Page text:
Melinda also showed us how “Zentangle Doodles” can be used to create other forms of art such as journal pages and hand-lettered posters. Her teaching introduced me to a different sort of “Zen” and opened up a wide new world of design possibilities for me.

I won’t go so far to say that I’m now in love with Zentangle, but I am interested in visiting Melinda’s website and watching a few of her weekly videos. I see Zentangles now as a welcome addition to my personal “artist toolbox” — it’s another skill I have, something I can literally draw upon as I create art.

In fact, only a few days after this Sketchbook Revival class, I sat down to do my morning neurographic drawing and… well, once I’d made the initial shapes with a colored pencil, I “saw”  a pot of succulents and flowers, so I went with it, incorporating ideas from Melinda Barlow’s Zentangle workshop.

Neurographic Art – Pot of Succulents. I’m going to go back to this drawing and color in the pot with a rusty red. I think I will like that.

Even though this isn’t a Zentangle, you can see that I was inspired by The Art of Zentangle, and this, more than anything else, is what a good workshop with a good instructor should do. We should come away with a sense of possibility, with an eagerness and excitement to take what we’ve learned and keep on going!

Having a CZT to lead me and guide me took me into a whole new world, so never underestimate the importance of having a trained teacher to show you the way. I can appreciate Zentangles from a new perspective now, and I’m looking forward to using what I’ve learned in many different ways.

Thank you, Melinda Barlow!




    1. Oh, yes. Having a “certified” instructor was so helpful. We can learn a lot on our own, of course, but sometimes we need a little guidance. Melinda Barlow’s zentangle class was awesome!

      Liked by 1 person

  1. i tried zentangling once and hated it. I am not great at sitting down and just relaxing with my art and that sucks..lol.BUT guess what? Recently, as if the universe heard me cry out- i started reading about mandalas. I have also always hated trying to do those because i am not great at balancing opposite sides. Yet, something i read has me intrigued. It was worded differently but it said they are done slowly and with intent, and in this process, it becomes a form of meditation. Meditation is right up my alley, so who knows? i may be trying that sometime!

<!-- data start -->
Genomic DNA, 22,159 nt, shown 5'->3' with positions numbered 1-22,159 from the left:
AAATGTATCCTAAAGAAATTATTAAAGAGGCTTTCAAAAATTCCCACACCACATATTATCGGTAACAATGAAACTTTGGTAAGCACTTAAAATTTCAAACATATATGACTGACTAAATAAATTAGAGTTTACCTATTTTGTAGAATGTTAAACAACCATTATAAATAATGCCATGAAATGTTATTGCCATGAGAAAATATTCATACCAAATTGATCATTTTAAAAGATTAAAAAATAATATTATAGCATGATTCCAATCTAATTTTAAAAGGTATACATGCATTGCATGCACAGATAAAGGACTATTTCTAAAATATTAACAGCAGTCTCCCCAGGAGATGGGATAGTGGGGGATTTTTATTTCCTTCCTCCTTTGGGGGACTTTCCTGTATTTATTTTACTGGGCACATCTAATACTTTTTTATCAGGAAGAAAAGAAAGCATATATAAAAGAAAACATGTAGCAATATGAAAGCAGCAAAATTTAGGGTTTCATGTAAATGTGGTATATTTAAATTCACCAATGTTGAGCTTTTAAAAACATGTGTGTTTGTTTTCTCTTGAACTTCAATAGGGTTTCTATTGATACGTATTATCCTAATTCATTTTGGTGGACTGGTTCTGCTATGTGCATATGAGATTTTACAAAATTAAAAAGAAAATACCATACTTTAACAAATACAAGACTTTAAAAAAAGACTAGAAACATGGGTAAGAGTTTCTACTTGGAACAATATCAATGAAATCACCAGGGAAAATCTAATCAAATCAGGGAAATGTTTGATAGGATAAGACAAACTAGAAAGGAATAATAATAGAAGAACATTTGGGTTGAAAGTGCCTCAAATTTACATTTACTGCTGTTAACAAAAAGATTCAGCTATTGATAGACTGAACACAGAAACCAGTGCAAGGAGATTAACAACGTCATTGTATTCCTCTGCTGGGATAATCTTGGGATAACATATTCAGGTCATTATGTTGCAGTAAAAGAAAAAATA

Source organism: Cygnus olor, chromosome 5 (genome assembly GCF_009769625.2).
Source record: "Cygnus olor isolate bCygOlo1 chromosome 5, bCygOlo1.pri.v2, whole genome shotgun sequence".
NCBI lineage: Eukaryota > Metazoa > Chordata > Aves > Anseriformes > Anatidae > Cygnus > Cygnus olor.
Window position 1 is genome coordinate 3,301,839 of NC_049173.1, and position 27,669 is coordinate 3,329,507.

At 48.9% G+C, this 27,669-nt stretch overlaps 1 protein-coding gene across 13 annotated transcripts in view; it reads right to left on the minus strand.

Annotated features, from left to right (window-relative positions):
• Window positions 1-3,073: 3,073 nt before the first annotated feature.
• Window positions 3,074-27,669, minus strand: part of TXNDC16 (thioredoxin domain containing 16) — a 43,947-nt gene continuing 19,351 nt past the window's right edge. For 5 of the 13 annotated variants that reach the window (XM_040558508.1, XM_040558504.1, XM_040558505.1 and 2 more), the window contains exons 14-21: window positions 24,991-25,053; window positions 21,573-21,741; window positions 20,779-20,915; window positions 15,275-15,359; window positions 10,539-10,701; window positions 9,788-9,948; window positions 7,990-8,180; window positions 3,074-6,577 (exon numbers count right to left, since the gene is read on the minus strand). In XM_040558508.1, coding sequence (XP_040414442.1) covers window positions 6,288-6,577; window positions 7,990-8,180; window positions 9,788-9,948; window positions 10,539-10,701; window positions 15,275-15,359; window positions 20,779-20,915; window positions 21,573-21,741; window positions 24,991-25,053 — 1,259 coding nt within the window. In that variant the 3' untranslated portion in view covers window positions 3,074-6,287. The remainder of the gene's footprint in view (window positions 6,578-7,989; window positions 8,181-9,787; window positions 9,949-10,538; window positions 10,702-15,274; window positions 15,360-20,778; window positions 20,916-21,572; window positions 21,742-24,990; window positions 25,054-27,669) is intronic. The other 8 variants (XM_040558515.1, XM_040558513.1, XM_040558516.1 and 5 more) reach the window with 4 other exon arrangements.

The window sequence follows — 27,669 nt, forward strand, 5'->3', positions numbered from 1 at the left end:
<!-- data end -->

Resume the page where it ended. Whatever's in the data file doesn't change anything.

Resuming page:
Liked by 1 person

    1. I haven’t tried mandalas really… just a few little quick “flowery mandalas” I did for Karend Abend’s closing session of Sketchbook Revival this year — you’ll see them soon. They weren’t very good. I know it’s supposed to be relaxing, but whenever I do anything that I could “mess us” — and a mandala definitely fits that category — I get nervous, so that wouldn’t work for me as a meditation. It was the same with the zentangles. I did enjoy it at first, but then I got nervous, anxious, and finally completely burned out! The way Melinda Barlow teaches zentangling would be more relaxing, but for me, the most meditative sort of art is graphite drawing “in plein air”. If I’m sitting outside copying the bark on a tree or patiently drawing a bird… that’s when I can really get lost in art. You might want to try Amy Maricle’s “slow drawing” practices. She does one every week,. Again, I didn’t find it too relaxing, but it might be right for you. I hope to see your mandalas soon, and I’d love to hear your experiences with creating them.

      Liked by 1 person

      1. lol..the key word is “might”..been in a block lately..tried to get out of it with the prompt cards and they worked for a week or two. Just not feelin it lately and lack of good supplies doesnt help. I rely on my art sales to buy supplies and thats been dry for 2 months so,will have to wait..

        Liked by 1 person